EVERETT — Last season Everett AquaSox general manager Danny Tetzlaff witnessed first-hand the struggles minor-league baseball players undergo in trying to secure their own housing.
Now the players will no longer have that stressor hanging over their heads.
According to multiple reports, Major League Baseball will begin covering the housing costs for minor-league players, starting with the 2022 season.
Major League Baseball (MLB), which took over administration of the minors last offseason in an effort to improve conditions for minor-league players, released a statement Sunday that said:
“In mid-September, the owners discussed the issue of player housing and unanimously agreed to begin providing housing to certain Minor League players. We are in the process of finalizing the details of that policy and expect it to be announced and in place for the 2022 season.”
“I’m happy to see it’s going to happen,” Tetzlaff said. “It’s been great in Everett, the host-family program has been very successful for us and created a lot of lasting memories for our fans and players as well. But having the Major League Baseball team help out and find these guys housing will be great.”
Everett, which joined the Short-Season A Northwest League as the Giants in 1984 and rebranded as the AquaSox after becoming a Seattle Mariners affiliate in 1995, provided players with host families throughout its tenure in the Northwest League.
However, when MLB took over and restructured the minors last offseason, the Sox became a full-season team as a member of High-A West. In previous years, any player advancing past Short-Season A had to find his own housing. The Sox considered continuing the host-family program even after being moved to High-A, but host families were prohibited by MLB last season because of the coronavirus pandemic. As a result, players either had to pay large amounts for a hotel or dorm room, or get creative with their housing.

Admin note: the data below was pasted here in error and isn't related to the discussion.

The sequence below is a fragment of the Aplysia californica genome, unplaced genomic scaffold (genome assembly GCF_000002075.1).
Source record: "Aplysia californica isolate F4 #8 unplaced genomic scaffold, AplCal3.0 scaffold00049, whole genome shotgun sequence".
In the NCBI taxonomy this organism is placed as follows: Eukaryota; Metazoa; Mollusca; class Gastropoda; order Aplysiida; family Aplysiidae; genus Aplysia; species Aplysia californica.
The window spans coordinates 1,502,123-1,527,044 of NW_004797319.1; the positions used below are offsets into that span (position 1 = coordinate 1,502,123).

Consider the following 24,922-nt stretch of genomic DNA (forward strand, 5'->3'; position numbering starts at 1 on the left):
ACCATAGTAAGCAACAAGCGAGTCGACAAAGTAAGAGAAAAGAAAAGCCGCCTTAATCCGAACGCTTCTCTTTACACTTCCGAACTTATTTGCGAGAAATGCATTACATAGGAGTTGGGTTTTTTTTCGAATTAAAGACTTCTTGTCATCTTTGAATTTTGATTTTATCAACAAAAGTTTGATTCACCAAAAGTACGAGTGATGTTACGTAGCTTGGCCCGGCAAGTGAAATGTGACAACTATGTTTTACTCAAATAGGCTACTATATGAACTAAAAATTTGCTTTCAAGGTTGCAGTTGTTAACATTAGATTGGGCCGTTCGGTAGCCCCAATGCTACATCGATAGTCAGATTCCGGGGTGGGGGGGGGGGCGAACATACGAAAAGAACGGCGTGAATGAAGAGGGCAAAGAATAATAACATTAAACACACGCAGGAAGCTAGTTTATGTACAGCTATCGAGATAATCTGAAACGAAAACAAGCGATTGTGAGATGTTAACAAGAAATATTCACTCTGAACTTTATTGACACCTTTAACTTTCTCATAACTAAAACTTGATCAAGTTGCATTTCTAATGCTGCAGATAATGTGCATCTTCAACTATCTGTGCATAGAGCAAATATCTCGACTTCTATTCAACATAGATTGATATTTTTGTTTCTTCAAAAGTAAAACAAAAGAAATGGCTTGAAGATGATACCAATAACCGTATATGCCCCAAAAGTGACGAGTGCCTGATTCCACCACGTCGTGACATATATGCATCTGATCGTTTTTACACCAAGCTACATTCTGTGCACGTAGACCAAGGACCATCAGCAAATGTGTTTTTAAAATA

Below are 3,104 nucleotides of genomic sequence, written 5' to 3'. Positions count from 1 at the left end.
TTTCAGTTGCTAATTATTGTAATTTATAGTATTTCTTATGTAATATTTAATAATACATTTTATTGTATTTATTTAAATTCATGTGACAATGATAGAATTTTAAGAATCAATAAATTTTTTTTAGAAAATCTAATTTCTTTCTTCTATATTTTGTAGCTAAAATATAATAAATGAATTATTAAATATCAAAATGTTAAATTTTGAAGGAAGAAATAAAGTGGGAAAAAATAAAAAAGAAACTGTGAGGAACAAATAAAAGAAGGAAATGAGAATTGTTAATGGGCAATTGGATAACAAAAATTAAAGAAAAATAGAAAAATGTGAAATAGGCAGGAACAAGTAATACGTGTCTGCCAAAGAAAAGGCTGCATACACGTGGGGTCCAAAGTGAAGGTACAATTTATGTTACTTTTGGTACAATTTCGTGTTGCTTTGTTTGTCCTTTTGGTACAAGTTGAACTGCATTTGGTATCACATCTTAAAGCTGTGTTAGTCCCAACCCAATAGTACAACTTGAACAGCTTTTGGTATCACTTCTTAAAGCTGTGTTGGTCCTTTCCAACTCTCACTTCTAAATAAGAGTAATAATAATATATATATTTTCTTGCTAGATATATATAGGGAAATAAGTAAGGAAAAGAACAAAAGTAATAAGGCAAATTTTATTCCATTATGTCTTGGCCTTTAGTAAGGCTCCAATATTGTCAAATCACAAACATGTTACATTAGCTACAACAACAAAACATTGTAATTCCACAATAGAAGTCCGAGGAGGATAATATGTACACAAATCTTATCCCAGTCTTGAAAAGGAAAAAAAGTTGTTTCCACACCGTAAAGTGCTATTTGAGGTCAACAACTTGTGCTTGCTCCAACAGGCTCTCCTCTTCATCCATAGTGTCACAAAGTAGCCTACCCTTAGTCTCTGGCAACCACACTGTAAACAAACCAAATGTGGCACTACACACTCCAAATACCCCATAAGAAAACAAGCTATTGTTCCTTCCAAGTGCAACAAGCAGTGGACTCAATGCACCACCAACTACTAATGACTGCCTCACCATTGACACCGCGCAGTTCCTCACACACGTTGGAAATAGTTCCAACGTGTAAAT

This will no longer be an issue for Everett’s players.
“It’s a huge game-changer,” Tetzlaff said. “Especially now that were a long-season club. They’re here for more than five months, so they need a place to sleep at night. It’s a lot of stress for the ballplayer if he doesn’t know where he’s going to be when he comes off a road trip. Having a consistent place to go when he comes off the trip will be very beneficial and helpful.”
Tetzlaff said he has yet to receive any details about how the program will work, such as whether the players will be provide with housing, or whether they’d be given a stipend to find their own accommodations. He also said that he’s “strongly under the impression” that the cost of housing will be paid by Major League Baseball or by the Mariners, as opposed to being footed by the Sox.
Tetzlaff also did not know whether host families would continue to be an option.
“From what I hear, every market is different, so they have to see what makes most sense for that affiliate,” Tetzlaff said. “From what I’ve heard from the Mariners, they’re going to rely on their affiliates to help them out to figure out the best route to go.
“I just think this is a great step by Major League Baseball,” Tetzlaff added. “It’s a great step to helping out the ballplayers as they progress through the minor leagues. I see nothing negative about it at all, only positives.”